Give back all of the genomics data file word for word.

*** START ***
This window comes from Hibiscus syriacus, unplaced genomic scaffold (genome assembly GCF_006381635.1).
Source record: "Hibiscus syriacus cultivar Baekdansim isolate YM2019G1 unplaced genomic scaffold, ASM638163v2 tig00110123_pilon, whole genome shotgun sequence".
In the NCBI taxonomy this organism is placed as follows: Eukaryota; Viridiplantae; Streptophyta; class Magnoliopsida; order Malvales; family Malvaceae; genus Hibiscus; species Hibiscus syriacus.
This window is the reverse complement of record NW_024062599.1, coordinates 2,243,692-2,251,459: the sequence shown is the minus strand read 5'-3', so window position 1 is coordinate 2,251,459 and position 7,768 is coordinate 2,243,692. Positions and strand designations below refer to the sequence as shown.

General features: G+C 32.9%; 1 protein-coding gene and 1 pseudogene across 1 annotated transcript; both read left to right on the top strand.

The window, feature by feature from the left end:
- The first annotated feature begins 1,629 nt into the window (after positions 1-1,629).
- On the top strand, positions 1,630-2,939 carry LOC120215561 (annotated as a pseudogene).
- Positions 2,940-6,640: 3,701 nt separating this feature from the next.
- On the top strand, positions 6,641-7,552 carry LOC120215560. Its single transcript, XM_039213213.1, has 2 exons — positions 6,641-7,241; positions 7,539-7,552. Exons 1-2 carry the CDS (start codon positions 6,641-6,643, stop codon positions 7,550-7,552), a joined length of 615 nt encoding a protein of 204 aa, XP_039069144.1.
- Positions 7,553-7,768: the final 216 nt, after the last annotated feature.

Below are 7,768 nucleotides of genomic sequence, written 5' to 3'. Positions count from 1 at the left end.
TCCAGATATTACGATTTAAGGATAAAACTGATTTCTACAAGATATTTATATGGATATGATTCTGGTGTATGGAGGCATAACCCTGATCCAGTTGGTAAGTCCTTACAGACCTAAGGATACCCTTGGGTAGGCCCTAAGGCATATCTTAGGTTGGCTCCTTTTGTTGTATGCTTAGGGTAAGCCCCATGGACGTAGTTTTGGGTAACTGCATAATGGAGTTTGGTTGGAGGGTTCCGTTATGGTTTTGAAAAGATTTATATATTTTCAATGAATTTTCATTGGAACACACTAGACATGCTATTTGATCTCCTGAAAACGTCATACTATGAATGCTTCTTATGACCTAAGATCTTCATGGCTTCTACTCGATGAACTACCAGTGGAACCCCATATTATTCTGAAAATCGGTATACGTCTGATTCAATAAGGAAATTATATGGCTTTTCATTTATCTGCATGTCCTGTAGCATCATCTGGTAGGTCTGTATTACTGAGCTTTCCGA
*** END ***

This window comes from Hibiscus syriacus, unplaced genomic scaffold (genome assembly GCF_006381635.1).
Source record: "Hibiscus syriacus cultivar Baekdansim isolate YM2019G1 unplaced genomic scaffold, ASM638163v2 tig00110123_pilon, whole genome shotgun sequence".
In the NCBI taxonomy this organism is placed as follows: Eukaryota; Viridiplantae; Streptophyta; class Magnoliopsida; order Malvales; family Malvaceae; genus Hibiscus; species Hibiscus syriacus.
This window is the reverse complement of record NW_024062599.1, coordinates 2,243,692-2,251,459: the sequence shown is the minus strand read 5'-3', so window position 1 is coordinate 2,251,459 and position 7,768 is coordinate 2,243,692. Positions and strand designations below refer to the sequence as shown.

General features: G+C 32.9%; 1 protein-coding gene and 1 pseudogene across 1 annotated transcript; both read left to right on the top strand.

The window, feature by feature from the left end:
- The first annotated feature begins 1,629 nt into the window (after positions 1-1,629).
- On the top strand, positions 1,630-2,939 carry LOC120215561 (annotated as a pseudogene).
- Positions 2,940-6,640: 3,701 nt separating this feature from the next.
- On the top strand, positions 6,641-7,552 carry LOC120215560. Its single transcript, XM_039213213.1, has 2 exons — positions 6,641-7,241; positions 7,539-7,552. Exons 1-2 carry the CDS (start codon positions 6,641-6,643, stop codon positions 7,550-7,552), a joined length of 615 nt encoding a protein of 204 aa, XP_039069144.1.
- Positions 7,553-7,768: the final 216 nt, after the last annotated feature.

Below are 7,768 nucleotides of genomic sequence, written 5' to 3'. Positions count from 1 at the left end.
TCCAGATATTACGATTTAAGGATAAAACTGATTTCTACAAGATATTTATATGGATATGATTCTGGTGTATGGAGGCATAACCCTGATCCAGTTGGTAAGTCCTTACAGACCTAAGGATACCCTTGGGTAGGCCCTAAGGCATATCTTAGGTTGGCTCCTTTTGTTGTATGCTTAGGGTAAGCCCCATGGACGTAGTTTTGGGTAACTGCATAATGGAGTTTGGTTGGAGGGTTCCGTTATGGTTTTGAAAAGATTTATATATTTTCAATGAATTTTCATTGGAACACACTAGACATGCTATTTGATCTCCTGAAAACGTCATACTATGAATGCTTCTTATGACCTAAGATCTTCATGGCTTCTACTCGATGAACTACCAGTGGAACCCCATATTATTCTGAAAATCGGTATACGTCTGATTCAATAAGGAAATTATATGGCTTTTCATTTATCTGCATGTCCTGTAGCATCATCTGGTAGGTCTGTATTACTGAGCTTTCCGA